ERIC PRENTICE ANCHOR THAKE (1904-1982)

 

Eric Thake was one of Australia's most gifted graphic artists. Thake notably became Australia's first artist to paint surrealist pictures during the Second World War and was the Official War Artist between 1944 and 1945.

Eric Prentice Anchor Thake was was in Melbourne on 8 June 1904. Growing up, Thake's favourite book was Cole's Funny Picture Book by Edward William Cole. Thake regularly asserted that reading Edward William Cole helped him to develop the habit of "seeing the unfamiliar in the familiar". 

In 1918, Eric Thake left school and was apprenticed to a process engraving firm. At Patterson Shugg Pty Ltd he developed an appreciation for print making and design. In 1922 Eric Thake commenced evening classes at the National Gallery School in Melbourne, tutored by Bernard Hall and W. B McInnes. From 1925-28 Eric attended classes with George Bell. Thake also studied sculpture at the Melbourne Working Men's College and in the 1960s enrolled at the Royal Melbourne Institute.

In 1931 Eric Thake was awarded international recognition when he received an honourable mention at the 1931 Ex Libris Association Exhibition of Bookplates in Los Angeles. This was followed by an exhibition of prints at Dorrit Black's Modern Art Centre in 1933 with fellow artists Eveline Syme and Ethel Spowers. 

Thake's growing interest in surrealism led to the creation of one of Australia's earliest surrealist works, Salvation from the Evils of Earthly Existence, for which he won (along with James Gleeson) the Contemporary Art Society prize in 1940. This recognition was closely followed by another when the National Gallery of Victoria accepted the work. Cries of outrage could be heard from the conservative authorities across the art world despite the fact that Thake's interpretation of surrealism was injected with a strong sense of British reserve. Salvation from the Evils of Earthly Existence shows the influence of British surrealists Paul Nash and Edward Wadsworth.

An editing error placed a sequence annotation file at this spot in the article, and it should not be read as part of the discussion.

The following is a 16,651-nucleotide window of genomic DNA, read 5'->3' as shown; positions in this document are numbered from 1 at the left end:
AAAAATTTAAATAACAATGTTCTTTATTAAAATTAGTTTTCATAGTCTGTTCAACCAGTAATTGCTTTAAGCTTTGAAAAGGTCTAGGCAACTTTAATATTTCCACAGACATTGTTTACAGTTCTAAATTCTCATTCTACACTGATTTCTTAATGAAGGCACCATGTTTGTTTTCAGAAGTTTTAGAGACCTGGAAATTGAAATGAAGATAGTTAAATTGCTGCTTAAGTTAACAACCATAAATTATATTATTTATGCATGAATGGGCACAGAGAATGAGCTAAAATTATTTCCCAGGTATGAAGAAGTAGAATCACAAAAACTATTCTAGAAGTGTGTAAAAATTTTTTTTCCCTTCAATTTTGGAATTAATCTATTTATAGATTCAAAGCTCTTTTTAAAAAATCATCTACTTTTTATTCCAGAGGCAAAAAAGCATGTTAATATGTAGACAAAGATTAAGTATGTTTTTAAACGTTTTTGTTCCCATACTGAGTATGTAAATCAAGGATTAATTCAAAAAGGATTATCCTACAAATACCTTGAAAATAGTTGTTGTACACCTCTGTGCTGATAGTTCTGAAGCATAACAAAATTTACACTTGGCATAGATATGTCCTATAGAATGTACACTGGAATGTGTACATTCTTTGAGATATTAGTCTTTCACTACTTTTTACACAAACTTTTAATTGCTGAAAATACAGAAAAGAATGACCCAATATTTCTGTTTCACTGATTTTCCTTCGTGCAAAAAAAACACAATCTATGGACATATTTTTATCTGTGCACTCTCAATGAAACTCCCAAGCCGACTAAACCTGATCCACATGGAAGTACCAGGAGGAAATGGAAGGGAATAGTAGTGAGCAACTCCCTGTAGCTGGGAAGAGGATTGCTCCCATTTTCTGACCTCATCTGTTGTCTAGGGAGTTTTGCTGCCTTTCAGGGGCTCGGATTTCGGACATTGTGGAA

Eric Thake worked in advertising until 1943 when in the midst of World War 2 he enlisted in the Royal Australian Air Force. In the RAAF Thake worked as a medical draughtsman and was also commissioned to create the backdrops for the Aboriginal display cases in the National Museum of Victoria. In earl